May 8, 2012 — US President Barack Obama toured the University at Albany – State University of New York (SUNY) – Albany Nano-Tech Complex at 12EST today, speaking about the economy in the College of Nanoscale Science and Engineering’s (CNSE) NanoFab Extension Building.
Semiconductor foundry GLOBALFOUNDRIES will help host the presidential visit, which had to move from GLOBALFOUNDRIES’ new Fab 8 to the college for logistical reasons. CNSE is a global education, research, development and technology deployment resource dedicated to preparing the next generation of scientists and researchers in nanotechnology. It hosts myriad private-public partnerships with academia and research organizations partnering with global semiconductor equipment and materials suppliers, as well as chip makers. Also read: A day at Albany CNSE: Leading-edge techs, innovation vs. efficiency
GLOBALFOUNDRIES CEO Ajit Manocha will speak during the event as well. Since breaking ground on Fab 8 in 2009, GLOBALFOUNDRIES has created more than 1,300 new direct jobs with the project, drawn from local talent in the region and national and international sources. In addition, the project has created an additional 4,300 construction related jobs and established the largest private Project Labor Agreement in history, generating hundreds of millions of dollars of economic development throughout upstate New York. Fab 8 began production in January 2012, and should ramp to volume production this year.
In January, President Obama visited Intel’s Ocotillo semiconductor manufacturing location in Chandler, AZ, touring Fab 42, which is under construction. The visit carried a similar theme as today’s — advanced manufacturing jobs in America, and improving education to develop future technological leaders from America. Obama is emphasizing the connection between education, innovation, and manufacturing in supporting investment and bringing jobs back to the US, which the administration touts as "insourcing."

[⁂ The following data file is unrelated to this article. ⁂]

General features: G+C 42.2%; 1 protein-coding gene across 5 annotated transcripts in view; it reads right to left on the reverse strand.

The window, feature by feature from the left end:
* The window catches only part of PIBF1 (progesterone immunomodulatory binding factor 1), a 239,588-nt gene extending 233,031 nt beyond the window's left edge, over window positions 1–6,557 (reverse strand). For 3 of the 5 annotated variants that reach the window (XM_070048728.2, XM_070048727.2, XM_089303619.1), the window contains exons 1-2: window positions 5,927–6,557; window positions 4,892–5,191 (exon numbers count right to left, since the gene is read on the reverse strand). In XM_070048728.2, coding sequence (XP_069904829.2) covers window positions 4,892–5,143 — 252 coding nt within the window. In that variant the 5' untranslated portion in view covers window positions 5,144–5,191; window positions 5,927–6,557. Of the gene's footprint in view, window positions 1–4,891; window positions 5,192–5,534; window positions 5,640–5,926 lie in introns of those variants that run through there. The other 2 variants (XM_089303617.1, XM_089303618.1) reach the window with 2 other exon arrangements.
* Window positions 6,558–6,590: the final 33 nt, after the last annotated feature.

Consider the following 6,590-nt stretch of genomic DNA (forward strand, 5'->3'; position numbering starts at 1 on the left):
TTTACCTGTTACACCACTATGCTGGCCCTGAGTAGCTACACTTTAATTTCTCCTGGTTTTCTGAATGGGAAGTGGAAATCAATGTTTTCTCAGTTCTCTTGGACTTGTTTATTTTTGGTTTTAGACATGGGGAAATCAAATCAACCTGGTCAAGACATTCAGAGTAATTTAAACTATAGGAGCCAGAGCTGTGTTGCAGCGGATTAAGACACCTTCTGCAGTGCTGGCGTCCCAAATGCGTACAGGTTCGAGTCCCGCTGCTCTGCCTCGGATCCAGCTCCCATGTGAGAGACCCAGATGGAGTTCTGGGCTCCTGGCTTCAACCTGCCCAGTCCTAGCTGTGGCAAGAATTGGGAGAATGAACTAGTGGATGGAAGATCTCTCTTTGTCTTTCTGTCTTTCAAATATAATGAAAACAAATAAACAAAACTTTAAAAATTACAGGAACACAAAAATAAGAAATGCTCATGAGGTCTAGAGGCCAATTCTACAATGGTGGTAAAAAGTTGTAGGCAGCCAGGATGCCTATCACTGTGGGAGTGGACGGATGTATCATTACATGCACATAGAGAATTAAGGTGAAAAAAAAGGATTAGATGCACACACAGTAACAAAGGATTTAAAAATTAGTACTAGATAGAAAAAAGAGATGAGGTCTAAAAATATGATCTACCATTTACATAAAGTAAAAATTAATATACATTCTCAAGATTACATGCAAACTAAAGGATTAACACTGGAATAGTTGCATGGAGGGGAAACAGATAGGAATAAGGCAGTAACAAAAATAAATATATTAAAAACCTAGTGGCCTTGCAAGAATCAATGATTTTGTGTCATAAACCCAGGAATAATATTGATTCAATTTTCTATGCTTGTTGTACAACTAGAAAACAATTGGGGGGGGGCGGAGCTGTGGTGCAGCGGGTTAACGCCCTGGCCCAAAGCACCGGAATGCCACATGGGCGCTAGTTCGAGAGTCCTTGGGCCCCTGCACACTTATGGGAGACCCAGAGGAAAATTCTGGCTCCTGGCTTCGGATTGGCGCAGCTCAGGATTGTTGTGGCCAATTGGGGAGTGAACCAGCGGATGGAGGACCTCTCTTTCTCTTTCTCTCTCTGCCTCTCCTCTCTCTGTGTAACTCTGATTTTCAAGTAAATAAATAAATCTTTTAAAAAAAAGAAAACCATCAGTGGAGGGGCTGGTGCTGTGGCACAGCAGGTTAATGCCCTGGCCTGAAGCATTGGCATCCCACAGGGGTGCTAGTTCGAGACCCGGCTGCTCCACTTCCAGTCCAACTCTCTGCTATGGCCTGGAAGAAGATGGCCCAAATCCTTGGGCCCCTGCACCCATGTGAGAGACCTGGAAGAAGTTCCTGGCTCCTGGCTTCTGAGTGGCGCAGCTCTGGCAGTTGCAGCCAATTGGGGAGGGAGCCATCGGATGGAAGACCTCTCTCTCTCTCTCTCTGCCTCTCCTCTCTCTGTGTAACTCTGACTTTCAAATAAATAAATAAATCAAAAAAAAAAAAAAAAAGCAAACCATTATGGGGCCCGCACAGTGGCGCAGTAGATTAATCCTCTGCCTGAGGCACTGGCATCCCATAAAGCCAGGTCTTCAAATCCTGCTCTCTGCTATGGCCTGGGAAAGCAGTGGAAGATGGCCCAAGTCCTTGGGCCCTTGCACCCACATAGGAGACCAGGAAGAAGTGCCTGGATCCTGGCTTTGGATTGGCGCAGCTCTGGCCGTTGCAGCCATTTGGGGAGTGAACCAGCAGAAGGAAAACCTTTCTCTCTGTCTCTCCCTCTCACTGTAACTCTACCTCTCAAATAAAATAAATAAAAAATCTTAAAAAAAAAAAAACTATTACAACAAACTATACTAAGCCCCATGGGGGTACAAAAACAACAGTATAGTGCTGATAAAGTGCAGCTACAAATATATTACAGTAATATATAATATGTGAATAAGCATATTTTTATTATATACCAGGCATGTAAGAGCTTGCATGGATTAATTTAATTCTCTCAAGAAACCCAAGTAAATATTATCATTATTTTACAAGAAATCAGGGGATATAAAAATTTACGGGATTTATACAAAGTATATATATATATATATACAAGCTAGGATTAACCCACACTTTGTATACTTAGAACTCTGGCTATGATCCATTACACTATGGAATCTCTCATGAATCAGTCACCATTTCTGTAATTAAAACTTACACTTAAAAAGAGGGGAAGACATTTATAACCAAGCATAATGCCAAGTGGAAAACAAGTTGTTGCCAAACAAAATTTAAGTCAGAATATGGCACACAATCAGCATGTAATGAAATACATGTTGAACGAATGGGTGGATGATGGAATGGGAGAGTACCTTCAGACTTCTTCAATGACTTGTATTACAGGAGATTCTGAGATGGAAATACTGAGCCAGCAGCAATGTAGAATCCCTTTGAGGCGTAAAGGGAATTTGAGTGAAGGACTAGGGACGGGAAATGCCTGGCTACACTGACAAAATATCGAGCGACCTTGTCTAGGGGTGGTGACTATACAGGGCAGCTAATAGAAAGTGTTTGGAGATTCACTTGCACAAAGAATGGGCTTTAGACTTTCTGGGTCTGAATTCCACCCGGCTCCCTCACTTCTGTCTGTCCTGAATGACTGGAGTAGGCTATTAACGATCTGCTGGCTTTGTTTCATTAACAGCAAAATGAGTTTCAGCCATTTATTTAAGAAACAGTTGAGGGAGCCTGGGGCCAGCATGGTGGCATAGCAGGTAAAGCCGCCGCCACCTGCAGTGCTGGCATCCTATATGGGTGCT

"The true engine of job creation in this country is the private sector. There are steps we can take as a nation to make it easier for companies to grow and to hire — to create platforms of success," said Obama at CNSE (via @Obama2012 on twitter). He listed ways to accelerate the US economy, including tax breaks for clean-energy companies and small business owners, support for veterans in the job market, and encouraging US-based manufacturing and exports. "American manufacturers are creating new jobs for the first time since the 1990s," he said, and asserted that half of America’s largest companies are considering moving manufacturing operations from China to the US. "Even when we can’t make things cheaper than other countries, we can always make them better."
From the White House: "The President’s visit to the College of Nanoscale Science and Engineering at SUNY-Albany demonstrates the important role that partnerships between universities and companies can play in accelerating education, innovation and U.S. manufacturing investment."
The President has proposed a $1 billion investment for a "National Network for Manufacturing Innovation consisting of up to fifteen institutes, each serving as a hub that will help to make US manufacturing facilities and enterprises more competitive and encourage investment in the United States." The White House says that these "hubs," like CNSE, will bring large companies, small and medium enterprises, research organizations and universities, federal agencies, and states together to advance key manufacturing technologies with broad applications. In March, the Administration announced that it "will invest $45 million in existing resources to launch a single pilot institute through a competitive award to be announced later this year."